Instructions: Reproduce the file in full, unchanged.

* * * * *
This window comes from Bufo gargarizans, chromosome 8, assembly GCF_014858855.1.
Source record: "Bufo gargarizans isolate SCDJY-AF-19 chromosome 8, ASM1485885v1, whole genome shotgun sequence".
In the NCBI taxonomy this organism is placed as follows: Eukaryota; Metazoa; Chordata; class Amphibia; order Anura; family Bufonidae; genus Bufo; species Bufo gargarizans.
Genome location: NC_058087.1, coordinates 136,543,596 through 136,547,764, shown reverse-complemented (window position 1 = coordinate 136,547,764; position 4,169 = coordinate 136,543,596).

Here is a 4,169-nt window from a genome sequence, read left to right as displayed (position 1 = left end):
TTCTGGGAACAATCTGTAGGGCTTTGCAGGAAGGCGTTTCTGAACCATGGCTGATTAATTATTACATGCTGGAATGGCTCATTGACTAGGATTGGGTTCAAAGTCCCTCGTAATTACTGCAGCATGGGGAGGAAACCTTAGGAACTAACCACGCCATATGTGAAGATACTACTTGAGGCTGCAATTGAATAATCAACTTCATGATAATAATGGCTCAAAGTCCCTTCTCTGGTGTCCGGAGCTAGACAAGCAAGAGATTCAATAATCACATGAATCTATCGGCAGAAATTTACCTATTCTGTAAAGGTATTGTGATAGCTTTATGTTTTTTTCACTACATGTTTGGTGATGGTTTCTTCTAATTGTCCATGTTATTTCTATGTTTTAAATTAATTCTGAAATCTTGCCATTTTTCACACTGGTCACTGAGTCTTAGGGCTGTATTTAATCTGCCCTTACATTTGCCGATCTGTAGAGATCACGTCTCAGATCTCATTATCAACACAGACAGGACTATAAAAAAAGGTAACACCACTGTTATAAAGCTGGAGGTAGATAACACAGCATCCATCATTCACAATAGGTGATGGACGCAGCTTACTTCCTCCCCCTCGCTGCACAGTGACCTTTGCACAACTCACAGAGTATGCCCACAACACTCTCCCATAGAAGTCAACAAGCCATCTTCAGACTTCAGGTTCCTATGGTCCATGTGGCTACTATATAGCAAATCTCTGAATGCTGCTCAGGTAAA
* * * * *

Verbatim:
This window comes from Bufo gargarizans, chromosome 8, assembly GCF_014858855.1.
Source record: "Bufo gargarizans isolate SCDJY-AF-19 chromosome 8, ASM1485885v1, whole genome shotgun sequence".
In the NCBI taxonomy this organism is placed as follows: Eukaryota; Metazoa; Chordata; class Amphibia; order Anura; family Bufonidae; genus Bufo; species Bufo gargarizans.
Genome location: NC_058087.1, coordinates 136,543,596 through 136,547,764, shown reverse-complemented (window position 1 = coordinate 136,547,764; position 4,169 = coordinate 136,543,596).

Here is a 4,169-nt window from a genome sequence, read left to right as displayed (position 1 = left end):
TTCTGGGAACAATCTGTAGGGCTTTGCAGGAAGGCGTTTCTGAACCATGGCTGATTAATTATTACATGCTGGAATGGCTCATTGACTAGGATTGGGTTCAAAGTCCCTCGTAATTACTGCAGCATGGGGAGGAAACCTTAGGAACTAACCACGCCATATGTGAAGATACTACTTGAGGCTGCAATTGAATAATCAACTTCATGATAATAATGGCTCAAAGTCCCTTCTCTGGTGTCCGGAGCTAGACAAGCAAGAGATTCAATAATCACATGAATCTATCGGCAGAAATTTACCTATTCTGTAAAGGTATTGTGATAGCTTTATGTTTTTTTCACTACATGTTTGGTGATGGTTTCTTCTAATTGTCCATGTTATTTCTATGTTTTAAATTAATTCTGAAATCTTGCCATTTTTCACACTGGTCACTGAGTCTTAGGGCTGTATTTAATCTGCCCTTACATTTGCCGATCTGTAGAGATCACGTCTCAGATCTCATTATCAACACAGACAGGACTATAAAAAAAGGTAACACCACTGTTATAAAGCTGGAGGTAGATAACACAGCATCCATCATTCACAATAGGTGATGGACGCAGCTTACTTCCTCCCCCTCGCTGCACAGTGACCTTTGCACAACTCACAGAGTATGCCCACAACACTCTCCCATAGAAGTCAACAAGCCATCTTCAGACTTCAGGTTCCTATGGTCCATGTGGCTACTATATAGCAAATCTCTGAATGCTGCTCAGGTAAA